Thursday 15th September 2011

Second Treatment Day

Today is my second dose of chemotherapy.

It is a lovely day outside; a pity to waste it in a hospital ward. BUT, getting rid of my lymphoma is worth it. Today's blog will give a flavour of the amount of just sitting around that the treatment entails. I am gradually getting used to it, but naturally, I am not someone who enjoys doing nothing.

I had a rather disturbed night, very aware of the sore on my coccyx. The doctor suggested that I tried sleeping on my side. I tried that, but it didn't work and my hip is aching more today than for the last couple of days. The lack of sleep is not a problem .. I have a lot of waiting around today, so if I doze a little, that won't matter.

I have a good 3G signal in the treatment room, so if I am awake, I should be able to make some use of the time.

I think I need to be patient today. I have been allocated a treatment chair. I have been here for an hour and nothing has happened yet.

It is around 10:30 and I now have a cannula. The Rituximab drip should start shortly.

One of the suggestions that Peter Warne gave me was to collect together a set of my "favourite" praise choruses as words to initiate my daily quiet time with God. Sitting here has given me time to go through an old Songs and Hymns of Fellowship book, to select some appropriate ones. Don't tell the publishers, but I will scan these in to a PDF on my tablet. This is one thing I have been meaning to do for days and haven't got round to it. I have 4 more sessions of chemo after this one. Every session represents an opportunity to do activities like this.

Today is going very slowly and I am not incredibly comfortable sitting in a chair. At 11:45, I have only just started the Rituximab drip which will probably take around 2 hours. I keep looking at E-Mail to see whether I have anything that I need to answer.

No new mails for more than an hour! So back to a task I started weeks ago.  Whenever we went on holiday, I kept a log of what we did. I am transcribing the log of a family holiday, camping in France in 1986, to merge with photos, which I have already digitised.

12:20 and according to the pump, the Rituximab drip has exactly one hour to go. Apparently, sandwiches are coming shortly. One ham and Edam sandwich later and I am still hungry. I think I will need to send Sue down to Costa for something else when she arrives.

I was optimistic about the hour. It is almost up and the Rituximab bag is still half full.

13:30 and the food trolley is back, with coffee and muffins. Maybe, I don't need to send Sue to Costa after all. I am beginning to lapse into a kind of stupor.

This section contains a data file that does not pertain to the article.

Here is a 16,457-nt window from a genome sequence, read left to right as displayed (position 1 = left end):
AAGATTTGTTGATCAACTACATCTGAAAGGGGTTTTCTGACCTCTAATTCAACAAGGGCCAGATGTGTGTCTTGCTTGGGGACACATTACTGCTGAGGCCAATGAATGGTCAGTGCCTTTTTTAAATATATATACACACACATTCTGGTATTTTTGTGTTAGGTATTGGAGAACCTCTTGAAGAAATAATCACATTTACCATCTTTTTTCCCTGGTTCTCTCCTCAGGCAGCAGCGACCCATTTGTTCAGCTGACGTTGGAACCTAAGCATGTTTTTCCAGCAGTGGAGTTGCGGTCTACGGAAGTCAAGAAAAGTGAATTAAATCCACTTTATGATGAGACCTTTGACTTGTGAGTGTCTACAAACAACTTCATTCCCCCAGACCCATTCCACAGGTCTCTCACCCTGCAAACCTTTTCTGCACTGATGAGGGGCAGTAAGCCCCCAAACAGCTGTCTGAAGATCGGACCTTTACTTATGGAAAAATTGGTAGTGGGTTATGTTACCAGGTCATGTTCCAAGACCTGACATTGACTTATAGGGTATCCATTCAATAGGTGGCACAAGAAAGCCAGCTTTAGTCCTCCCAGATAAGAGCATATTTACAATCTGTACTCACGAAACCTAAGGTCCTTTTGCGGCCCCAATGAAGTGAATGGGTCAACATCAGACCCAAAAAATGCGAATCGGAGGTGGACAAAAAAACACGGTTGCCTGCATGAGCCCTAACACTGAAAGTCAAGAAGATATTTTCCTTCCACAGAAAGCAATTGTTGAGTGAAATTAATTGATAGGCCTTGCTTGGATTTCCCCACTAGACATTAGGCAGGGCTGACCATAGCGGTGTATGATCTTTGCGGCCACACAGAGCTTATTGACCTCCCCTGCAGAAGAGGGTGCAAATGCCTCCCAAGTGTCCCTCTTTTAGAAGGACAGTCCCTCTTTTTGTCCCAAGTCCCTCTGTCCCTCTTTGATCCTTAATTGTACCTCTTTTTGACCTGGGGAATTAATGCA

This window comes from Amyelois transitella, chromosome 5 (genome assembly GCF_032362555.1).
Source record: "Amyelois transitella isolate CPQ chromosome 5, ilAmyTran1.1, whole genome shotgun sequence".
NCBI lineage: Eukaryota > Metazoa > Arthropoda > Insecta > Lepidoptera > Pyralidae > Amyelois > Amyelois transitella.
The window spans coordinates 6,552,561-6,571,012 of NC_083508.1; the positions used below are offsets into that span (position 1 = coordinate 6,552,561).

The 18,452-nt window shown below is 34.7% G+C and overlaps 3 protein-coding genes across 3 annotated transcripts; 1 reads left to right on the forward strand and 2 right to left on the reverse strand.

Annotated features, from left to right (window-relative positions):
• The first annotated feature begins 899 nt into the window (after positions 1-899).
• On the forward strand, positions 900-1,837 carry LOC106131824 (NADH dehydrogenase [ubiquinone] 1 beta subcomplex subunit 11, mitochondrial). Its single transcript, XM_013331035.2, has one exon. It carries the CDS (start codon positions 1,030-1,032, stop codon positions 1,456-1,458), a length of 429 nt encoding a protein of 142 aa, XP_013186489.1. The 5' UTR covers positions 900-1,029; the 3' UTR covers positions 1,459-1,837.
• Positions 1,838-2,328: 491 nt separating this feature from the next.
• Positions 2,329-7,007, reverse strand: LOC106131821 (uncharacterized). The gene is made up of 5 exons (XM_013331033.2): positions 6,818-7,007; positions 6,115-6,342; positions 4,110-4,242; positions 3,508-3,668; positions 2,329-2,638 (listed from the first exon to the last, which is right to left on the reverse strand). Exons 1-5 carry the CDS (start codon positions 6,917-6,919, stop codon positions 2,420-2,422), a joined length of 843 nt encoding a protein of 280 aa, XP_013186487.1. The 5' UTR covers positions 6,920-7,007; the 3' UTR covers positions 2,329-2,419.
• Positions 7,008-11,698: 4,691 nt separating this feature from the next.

Another action knocked off my action list. I was actioned to buy a data projector for HCASA. I have sufficient web access to make a selection and place an order. In the end, I have gone for a tried and trusted lightweight Infocus model.

14:00 and the Rituximab is still going. The latest estimate for completion is about 7 minutes time. It is a good job that I am valuing every minute of life these days.

14:35 The Rituximab is finished. I need a saline flush to get the last of that drug through the tubes and then I get the rest of the drugs, "pushed" through the cannula by a nurse. I may need to wait a while for a nurse to be available, but it is still much earlier than the first time.

Actually, I did not have to wait very long. By 15:40 all of the chemo is in my system, including a particularly evil looking syringe of red stuff, which has the same impact on my waterworks as beetroot. 

I now have a saline flush and when that is done, we can go home. I will be back tomorrow for a lumbar puncture to complete this round of treatment.

Sitting in a chair attached to a drip left me very stiff, so when we got home, I went for a walk (if that is what you call the motion with crutches) to post a letter. Back in the house, enjoying a cup of Jasmine Silver Needle tea, I feel physically exhausted. I am going to get up and switch my PC on in a little while. Later on, I am sure I will be sitting down watching Birmingham City on the TV (if I can find ITV4).

A token attempt to do some AtE work before dinner made me feel a little bit better.

After dinner, I have a light-hearted argument with Sue. With crutches, there are not a lot of things I can do around the house. I can do clearing and washing up in the kitchen. I am having problems stopping Sue tidying up to make the washing up easier. Tonight, she did agree to let me tidy up as well.

I need to start thinking about the two formal dinners I have over the next 2 weeks. I bought my DJ when I was >16 stone. Now that I am only about 12½ stone, that won't fit well. I will need to visit a hire shop in the next couple of days.

The other challenge is shoes. One of the symptoms of my cancer, is swollen feet and legs. Currently, I only have 1 pair of shoes that fit, a very wide brown suede pair. For some reason, Sue is not keen on my wearing brown suede shoes with a DJ!

So overall, a very good day.